PLEASANT GROVE, Utah -- Property taxes could skyrocket in Pleasant Grove, and at a City Council meeting held Wednesday night at the fire station it was standing room only.
There were mixed emotions about the topic of a 52 percent increase. The money would be used for a new public safety building. Police officers and firefighters said it's long overdue, but some residents said now is not the time.
"These things are a big deal for people on a fixed income," said one elderly man at the podium during Wednesday night's meeting.
The fire station was packed with people, and some of them were angry over the proposal. Another resident at the podium said, "We have a really bad economy right now, and to borrow $19 million with a $10 million additional service; it's not a good idea in this economy."
The applause for those in support of the tax increase was just as loud when a woman stood up to speak and said, "We are fully in support of the city council in this decision. It needs to be done and needs to be done now."
It was hard to gauge how split the crowd was based on the applause alone, but residents FOX 13 News talked to said now is not the time for the hike.
"This is the talk of the town, we don't have the population to support a 7-story building, it's just that simple," said Corky Miller, who has lived in Pleasant Grove for more than a decade.
The $19 million generated from the tax increase would go to pay for a new public safety building. The police station has been around since the ‘70s, and the fire station is an old high school building from 1949.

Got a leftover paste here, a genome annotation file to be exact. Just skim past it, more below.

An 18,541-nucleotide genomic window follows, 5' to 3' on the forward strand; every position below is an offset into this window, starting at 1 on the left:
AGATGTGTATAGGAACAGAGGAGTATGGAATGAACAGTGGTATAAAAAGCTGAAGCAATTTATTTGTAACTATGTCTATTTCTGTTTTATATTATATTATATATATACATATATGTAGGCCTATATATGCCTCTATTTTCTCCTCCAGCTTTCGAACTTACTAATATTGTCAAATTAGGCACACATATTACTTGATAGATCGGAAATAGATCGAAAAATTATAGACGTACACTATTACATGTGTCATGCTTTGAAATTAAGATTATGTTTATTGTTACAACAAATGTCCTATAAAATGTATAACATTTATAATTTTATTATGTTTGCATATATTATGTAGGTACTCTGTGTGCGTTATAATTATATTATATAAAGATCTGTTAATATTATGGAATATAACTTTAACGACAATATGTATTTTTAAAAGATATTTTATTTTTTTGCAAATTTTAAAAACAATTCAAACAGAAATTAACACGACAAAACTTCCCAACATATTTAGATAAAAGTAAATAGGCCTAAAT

"This has been in the planning stages for years," said Deputy Fire Chief Dave Thomas, who said the city considered a voter approved bond but went with the truth in taxation instead because, "By putting it back a year it would put it into next year in order to get it on the ballot. We have interest rates that are going up and building and construction costs that are going up, and so we opted to make that move now and save money in the long run."
Thomas said they've been mailing out fliers to inform residents. However, Diane Oscarson Moss, who is a candidate for the Pleasant Grove City Council, has been gathering signatures for a petition.
"We went around and gathered these 450 signatures, and I know there's more,” she said. “No one knew in the city what was going on, they knew that they were thinking of building a public safety building, but they didn't realize that we weren't going to be voting for it."
Wednesday night was the only scheduled public hearing on the proposed tax increase. The city council plans on voting next week.